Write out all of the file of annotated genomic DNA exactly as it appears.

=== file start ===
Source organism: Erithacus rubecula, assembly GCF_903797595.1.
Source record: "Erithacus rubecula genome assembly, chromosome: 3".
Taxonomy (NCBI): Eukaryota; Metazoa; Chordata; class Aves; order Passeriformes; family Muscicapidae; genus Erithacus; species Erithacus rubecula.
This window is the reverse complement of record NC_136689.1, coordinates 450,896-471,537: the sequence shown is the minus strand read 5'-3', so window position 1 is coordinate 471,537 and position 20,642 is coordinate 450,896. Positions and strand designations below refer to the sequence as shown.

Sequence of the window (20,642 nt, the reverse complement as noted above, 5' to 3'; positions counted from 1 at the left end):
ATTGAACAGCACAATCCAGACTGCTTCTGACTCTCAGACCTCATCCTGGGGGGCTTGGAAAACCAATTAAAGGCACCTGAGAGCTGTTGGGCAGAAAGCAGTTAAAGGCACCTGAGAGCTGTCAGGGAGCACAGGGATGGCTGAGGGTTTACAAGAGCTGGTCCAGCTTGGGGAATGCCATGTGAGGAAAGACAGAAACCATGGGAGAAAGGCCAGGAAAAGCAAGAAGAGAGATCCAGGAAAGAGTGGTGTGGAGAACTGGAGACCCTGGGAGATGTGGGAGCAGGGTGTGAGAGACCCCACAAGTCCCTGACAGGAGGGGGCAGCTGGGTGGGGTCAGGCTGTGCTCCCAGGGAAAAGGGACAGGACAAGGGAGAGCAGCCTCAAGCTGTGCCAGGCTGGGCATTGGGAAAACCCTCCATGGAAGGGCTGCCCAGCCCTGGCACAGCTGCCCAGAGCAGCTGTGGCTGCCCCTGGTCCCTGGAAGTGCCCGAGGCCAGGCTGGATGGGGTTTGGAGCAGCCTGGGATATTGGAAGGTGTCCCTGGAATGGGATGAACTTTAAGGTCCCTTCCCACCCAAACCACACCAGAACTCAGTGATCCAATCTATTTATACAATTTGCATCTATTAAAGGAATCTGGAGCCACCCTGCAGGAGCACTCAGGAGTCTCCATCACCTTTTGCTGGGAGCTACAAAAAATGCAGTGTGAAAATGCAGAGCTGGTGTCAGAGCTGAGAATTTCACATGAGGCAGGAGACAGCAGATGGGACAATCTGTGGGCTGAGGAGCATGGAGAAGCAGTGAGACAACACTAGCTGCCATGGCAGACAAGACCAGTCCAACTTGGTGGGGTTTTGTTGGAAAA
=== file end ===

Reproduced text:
Source organism: Erithacus rubecula, assembly GCF_903797595.1.
Source record: "Erithacus rubecula genome assembly, chromosome: 3".
Taxonomy (NCBI): Eukaryota; Metazoa; Chordata; class Aves; order Passeriformes; family Muscicapidae; genus Erithacus; species Erithacus rubecula.
This window is the reverse complement of record NC_136689.1, coordinates 450,896-471,537: the sequence shown is the minus strand read 5'-3', so window position 1 is coordinate 471,537 and position 20,642 is coordinate 450,896. Positions and strand designations below refer to the sequence as shown.

Sequence of the window (20,642 nt, the reverse complement as noted above, 5' to 3'; positions counted from 1 at the left end):
ATTGAACAGCACAATCCAGACTGCTTCTGACTCTCAGACCTCATCCTGGGGGGCTTGGAAAACCAATTAAAGGCACCTGAGAGCTGTTGGGCAGAAAGCAGTTAAAGGCACCTGAGAGCTGTCAGGGAGCACAGGGATGGCTGAGGGTTTACAAGAGCTGGTCCAGCTTGGGGAATGCCATGTGAGGAAAGACAGAAACCATGGGAGAAAGGCCAGGAAAAGCAAGAAGAGAGATCCAGGAAAGAGTGGTGTGGAGAACTGGAGACCCTGGGAGATGTGGGAGCAGGGTGTGAGAGACCCCACAAGTCCCTGACAGGAGGGGGCAGCTGGGTGGGGTCAGGCTGTGCTCCCAGGGAAAAGGGACAGGACAAGGGAGAGCAGCCTCAAGCTGTGCCAGGCTGGGCATTGGGAAAACCCTCCATGGAAGGGCTGCCCAGCCCTGGCACAGCTGCCCAGAGCAGCTGTGGCTGCCCCTGGTCCCTGGAAGTGCCCGAGGCCAGGCTGGATGGGGTTTGGAGCAGCCTGGGATATTGGAAGGTGTCCCTGGAATGGGATGAACTTTAAGGTCCCTTCCCACCCAAACCACACCAGAACTCAGTGATCCAATCTATTTATACAATTTGCATCTATTAAAGGAATCTGGAGCCACCCTGCAGGAGCACTCAGGAGTCTCCATCACCTTTTGCTGGGAGCTACAAAAAATGCAGTGTGAAAATGCAGAGCTGGTGTCAGAGCTGAGAATTTCACATGAGGCAGGAGACAGCAGATGGGACAATCTGTGGGCTGAGGAGCATGGAGAAGCAGTGAGACAACACTAGCTGCCATGGCAGACAAGACCAGTCCAACTTGGTGGGGTTTTGTTGGAAAA